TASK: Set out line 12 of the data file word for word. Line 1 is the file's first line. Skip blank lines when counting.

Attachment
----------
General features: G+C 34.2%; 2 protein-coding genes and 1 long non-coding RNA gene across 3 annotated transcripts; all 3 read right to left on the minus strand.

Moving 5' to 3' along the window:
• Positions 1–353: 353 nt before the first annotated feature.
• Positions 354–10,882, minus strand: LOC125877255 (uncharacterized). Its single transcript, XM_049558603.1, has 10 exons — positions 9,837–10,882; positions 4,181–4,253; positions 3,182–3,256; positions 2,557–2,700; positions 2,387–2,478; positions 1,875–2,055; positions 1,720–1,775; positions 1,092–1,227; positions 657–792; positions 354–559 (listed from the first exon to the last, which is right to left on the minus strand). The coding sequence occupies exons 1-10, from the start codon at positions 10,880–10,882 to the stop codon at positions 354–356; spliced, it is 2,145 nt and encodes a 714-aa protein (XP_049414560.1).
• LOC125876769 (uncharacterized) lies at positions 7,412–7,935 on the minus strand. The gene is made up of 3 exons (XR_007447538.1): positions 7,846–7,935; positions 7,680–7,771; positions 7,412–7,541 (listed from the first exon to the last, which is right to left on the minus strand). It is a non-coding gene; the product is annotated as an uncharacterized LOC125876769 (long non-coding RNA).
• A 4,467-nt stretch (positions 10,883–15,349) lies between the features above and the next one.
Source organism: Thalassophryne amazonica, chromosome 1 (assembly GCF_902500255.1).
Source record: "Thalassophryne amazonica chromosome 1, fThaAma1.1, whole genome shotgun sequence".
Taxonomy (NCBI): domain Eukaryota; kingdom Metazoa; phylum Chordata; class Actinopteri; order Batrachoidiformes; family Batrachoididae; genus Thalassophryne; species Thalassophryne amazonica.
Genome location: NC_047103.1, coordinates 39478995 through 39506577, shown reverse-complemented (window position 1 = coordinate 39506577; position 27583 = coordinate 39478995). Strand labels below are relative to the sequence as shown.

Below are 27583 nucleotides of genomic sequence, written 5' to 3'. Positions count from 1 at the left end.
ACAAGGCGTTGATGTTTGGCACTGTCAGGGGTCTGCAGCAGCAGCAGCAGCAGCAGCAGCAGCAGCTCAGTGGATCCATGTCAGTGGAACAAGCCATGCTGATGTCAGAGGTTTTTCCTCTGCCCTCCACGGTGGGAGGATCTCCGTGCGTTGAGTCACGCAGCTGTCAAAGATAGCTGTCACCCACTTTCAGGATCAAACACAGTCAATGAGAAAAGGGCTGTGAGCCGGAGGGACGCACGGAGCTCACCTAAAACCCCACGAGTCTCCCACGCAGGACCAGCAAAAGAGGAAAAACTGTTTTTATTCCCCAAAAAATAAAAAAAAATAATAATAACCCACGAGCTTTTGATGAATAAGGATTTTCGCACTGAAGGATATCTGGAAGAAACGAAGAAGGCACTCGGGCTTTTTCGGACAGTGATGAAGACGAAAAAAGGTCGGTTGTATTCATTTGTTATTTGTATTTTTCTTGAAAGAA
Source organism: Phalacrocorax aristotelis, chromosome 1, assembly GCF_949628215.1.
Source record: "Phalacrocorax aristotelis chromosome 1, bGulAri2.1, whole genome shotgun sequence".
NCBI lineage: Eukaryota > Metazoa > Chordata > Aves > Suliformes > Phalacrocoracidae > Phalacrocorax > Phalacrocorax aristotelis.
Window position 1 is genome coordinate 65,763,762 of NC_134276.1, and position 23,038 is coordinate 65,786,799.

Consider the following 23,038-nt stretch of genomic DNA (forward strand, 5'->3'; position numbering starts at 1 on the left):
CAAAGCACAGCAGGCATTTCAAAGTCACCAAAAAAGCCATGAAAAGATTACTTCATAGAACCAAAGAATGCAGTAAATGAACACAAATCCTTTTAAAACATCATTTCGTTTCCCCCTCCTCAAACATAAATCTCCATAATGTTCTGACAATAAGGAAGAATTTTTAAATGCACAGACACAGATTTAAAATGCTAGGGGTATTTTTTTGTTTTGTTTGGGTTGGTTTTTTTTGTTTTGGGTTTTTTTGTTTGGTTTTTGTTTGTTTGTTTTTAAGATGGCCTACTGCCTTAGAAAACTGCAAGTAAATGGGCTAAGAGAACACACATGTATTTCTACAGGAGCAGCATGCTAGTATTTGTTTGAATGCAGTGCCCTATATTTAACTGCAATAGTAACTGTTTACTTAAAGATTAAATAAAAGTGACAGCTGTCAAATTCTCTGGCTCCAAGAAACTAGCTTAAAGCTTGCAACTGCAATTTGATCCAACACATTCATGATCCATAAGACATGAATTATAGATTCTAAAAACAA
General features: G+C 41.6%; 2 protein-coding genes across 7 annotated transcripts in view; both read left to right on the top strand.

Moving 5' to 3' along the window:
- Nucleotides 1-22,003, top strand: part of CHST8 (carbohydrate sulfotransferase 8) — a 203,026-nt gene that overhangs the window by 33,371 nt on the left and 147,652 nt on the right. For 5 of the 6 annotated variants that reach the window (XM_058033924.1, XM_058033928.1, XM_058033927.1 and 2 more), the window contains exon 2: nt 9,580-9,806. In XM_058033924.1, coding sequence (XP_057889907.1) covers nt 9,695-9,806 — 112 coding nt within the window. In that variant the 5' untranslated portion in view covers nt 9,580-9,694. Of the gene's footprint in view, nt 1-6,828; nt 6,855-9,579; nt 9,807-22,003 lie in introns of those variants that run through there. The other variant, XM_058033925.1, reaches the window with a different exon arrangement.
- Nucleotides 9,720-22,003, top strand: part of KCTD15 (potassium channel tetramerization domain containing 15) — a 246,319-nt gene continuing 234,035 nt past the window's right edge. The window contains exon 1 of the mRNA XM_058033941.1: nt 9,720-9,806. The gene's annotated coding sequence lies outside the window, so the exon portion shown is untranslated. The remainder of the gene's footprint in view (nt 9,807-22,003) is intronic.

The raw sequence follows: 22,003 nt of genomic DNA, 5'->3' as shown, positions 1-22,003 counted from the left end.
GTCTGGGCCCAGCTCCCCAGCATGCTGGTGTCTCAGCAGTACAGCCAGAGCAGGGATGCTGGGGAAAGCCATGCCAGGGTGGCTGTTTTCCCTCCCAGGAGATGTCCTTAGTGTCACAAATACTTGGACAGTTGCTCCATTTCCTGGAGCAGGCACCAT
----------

ACAAGGCGTTGATGTTTGGCACTGTCAGGGGTCTGCAGCAGCAGCAGCAGCAGCAGCAGCAGCAGCTCAGTGGATCCATGTCAGTGGAACAAGCCATGCTGATGTCAGAGGTTTTTCCTCTGCCCTCCACGGTGGGAGGATCTCCGTGCGTTGAGTCACGCAGCTGTCAAAGATAGCTGTCACCCACTTTCAGGATCAAACACAGTCAATGAGAAAAGGGCTGTGAGCCGGAGGGACGCACGGAGCTCACCTAAAACCCCACGAGTCTCCCACGCAGGACCAGCAAAAGAGGAAAAACTGTTTTTATTCCCCAAAAAATAAAAAAAAATAATAATAACCCACGAGCTTTTGATGAATAAGGATTTTCGCACTGAAGGATATCTGGAAGAAACGAAGAAGGCACTCGGGCTTTTTCGGACAGTGATGAAGACGAAAAAAGGTCGGTTGTATTCATTTGTTATTTGTATTTTTCTTGAAAGAA